How else to stave off the possible or worse the inevitable but to work, work, work as much as I can for as long as I can? How else to beat back the incessant fear that people with the power to circumscribe how much I prosper will deem me shiftless or ungrateful or unworthy. That they will find someone else to bestow abundance on, a somebody, god forbid, who works harder or longer or with more gratitude?
Until recent, I hadn’t looked much beyond my childhood for the root of this pathology. It’s clear to me now, though, that my relationship to work has deep roots, is part of a history as old as the presence of people of African descent in this country (1619). My mother was born in the south—Alabama—as was our kinfolk dating back generations. This of course means that our relationship to work was once defined by chattel slavery, the two centuries-plus-long malevolence that coerced the labor of my forbearers from sunrise to sunset, sunup to sundown. As is well documented, that toil reaped my ancestors no personal wealth. And it should also be noted, that when they slugged out of the fields or from elsewhere on a plantation, they had to spend even more energy tending their households.
Let us not forget, either, that when the 13th amendment sanctioned the legal freedom of my people, it included a clause (Neither slavery nor involuntary servitude, except as a punishment for crime whereof the party shall have been duly convicted) which allowed for penalizing or even jailing them for deigning not to work, for the inability to find work, for loitering or idling. This is also to say that they were, despite being freedpeople on paper, second-class (or worse) citizens valuable to America—a country that touts itself as a land in which everyone has an equal shot at success—only when working, not to mention, that they were viewed as undeserving of reaping the benefits of their labor, AKA of enjoying a life outside of work.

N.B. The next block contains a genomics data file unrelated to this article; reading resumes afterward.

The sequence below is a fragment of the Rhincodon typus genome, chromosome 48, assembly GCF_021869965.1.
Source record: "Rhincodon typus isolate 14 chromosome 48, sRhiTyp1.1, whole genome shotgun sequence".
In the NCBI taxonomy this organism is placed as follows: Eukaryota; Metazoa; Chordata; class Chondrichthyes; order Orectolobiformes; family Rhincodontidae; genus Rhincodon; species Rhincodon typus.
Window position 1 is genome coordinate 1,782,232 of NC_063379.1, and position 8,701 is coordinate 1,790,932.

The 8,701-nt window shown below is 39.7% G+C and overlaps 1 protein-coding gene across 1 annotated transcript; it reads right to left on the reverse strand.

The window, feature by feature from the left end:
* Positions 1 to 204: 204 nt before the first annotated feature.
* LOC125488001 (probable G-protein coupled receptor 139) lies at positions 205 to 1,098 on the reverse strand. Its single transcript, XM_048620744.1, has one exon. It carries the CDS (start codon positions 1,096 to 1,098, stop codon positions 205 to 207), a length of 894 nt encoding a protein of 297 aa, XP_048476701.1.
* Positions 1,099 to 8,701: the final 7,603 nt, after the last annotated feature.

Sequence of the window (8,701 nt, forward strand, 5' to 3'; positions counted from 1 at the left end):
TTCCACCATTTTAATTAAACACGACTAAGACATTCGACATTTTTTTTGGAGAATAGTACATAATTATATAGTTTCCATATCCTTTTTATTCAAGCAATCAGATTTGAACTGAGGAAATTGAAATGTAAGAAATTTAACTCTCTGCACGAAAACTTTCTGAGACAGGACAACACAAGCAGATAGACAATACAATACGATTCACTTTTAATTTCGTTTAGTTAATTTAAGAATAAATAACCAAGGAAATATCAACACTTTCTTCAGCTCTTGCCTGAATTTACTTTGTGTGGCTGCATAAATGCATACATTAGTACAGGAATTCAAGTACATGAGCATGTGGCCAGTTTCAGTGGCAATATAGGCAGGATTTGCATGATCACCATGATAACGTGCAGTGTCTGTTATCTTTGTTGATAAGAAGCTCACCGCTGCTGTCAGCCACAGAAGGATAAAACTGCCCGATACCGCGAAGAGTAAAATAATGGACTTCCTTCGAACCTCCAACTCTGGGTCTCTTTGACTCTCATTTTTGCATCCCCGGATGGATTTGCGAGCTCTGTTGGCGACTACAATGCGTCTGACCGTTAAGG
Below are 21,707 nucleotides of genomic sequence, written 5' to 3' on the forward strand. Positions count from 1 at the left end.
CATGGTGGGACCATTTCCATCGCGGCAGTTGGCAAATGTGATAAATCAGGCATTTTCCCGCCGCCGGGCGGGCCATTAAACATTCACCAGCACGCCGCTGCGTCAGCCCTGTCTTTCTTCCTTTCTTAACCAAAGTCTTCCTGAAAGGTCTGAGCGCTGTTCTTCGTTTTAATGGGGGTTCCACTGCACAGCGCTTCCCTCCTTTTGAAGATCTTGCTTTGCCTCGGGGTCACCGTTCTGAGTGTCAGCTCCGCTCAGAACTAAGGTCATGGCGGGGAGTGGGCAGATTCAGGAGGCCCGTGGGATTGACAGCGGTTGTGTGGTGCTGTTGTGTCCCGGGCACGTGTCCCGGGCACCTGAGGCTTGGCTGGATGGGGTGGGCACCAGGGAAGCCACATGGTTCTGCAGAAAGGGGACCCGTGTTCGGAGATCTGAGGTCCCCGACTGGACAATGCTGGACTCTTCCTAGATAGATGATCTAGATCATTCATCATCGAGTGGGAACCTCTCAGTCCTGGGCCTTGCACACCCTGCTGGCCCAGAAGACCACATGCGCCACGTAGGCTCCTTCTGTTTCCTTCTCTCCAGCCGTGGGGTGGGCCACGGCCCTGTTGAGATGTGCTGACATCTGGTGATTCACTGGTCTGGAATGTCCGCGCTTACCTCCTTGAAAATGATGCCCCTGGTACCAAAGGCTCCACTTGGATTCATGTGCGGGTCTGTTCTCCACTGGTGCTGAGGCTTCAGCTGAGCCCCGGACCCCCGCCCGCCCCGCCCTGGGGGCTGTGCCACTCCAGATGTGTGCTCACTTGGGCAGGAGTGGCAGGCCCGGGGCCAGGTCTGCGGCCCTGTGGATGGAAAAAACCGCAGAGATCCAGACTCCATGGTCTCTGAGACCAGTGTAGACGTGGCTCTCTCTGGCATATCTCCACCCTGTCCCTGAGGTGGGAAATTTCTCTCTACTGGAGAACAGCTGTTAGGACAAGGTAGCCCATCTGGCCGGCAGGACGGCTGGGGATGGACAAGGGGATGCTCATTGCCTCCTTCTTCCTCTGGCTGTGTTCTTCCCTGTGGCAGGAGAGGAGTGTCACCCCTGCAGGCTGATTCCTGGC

Arithmetic those two things together—the nurturing of my mother and the historical indoctrination of untold American Blacks—and you get me: a man who was born 110 years after the Emancipation Proclamation (Aug. 16, 1975. Big up my Leos!) and who still places an inordinate value on work, too little emphasis on play or leisure; who still wonders whether I am deserving of the fruits of my labor.
And let me tell you, it’s a damn hard psychology to shake. But something happened when I hit 40 years old and realized that, lord, lord, per the CDC’s life expectancy stats, I might’ve lived half of my life. Truth be told, middle age sent me refiguring the work-life equation that had guided me from weebithood through my 30s, caused me to fathom how much of my health I’d sacrificed to imbalance, made me consider the upshot of forsaking irreplaceable hours with my children and loved ones.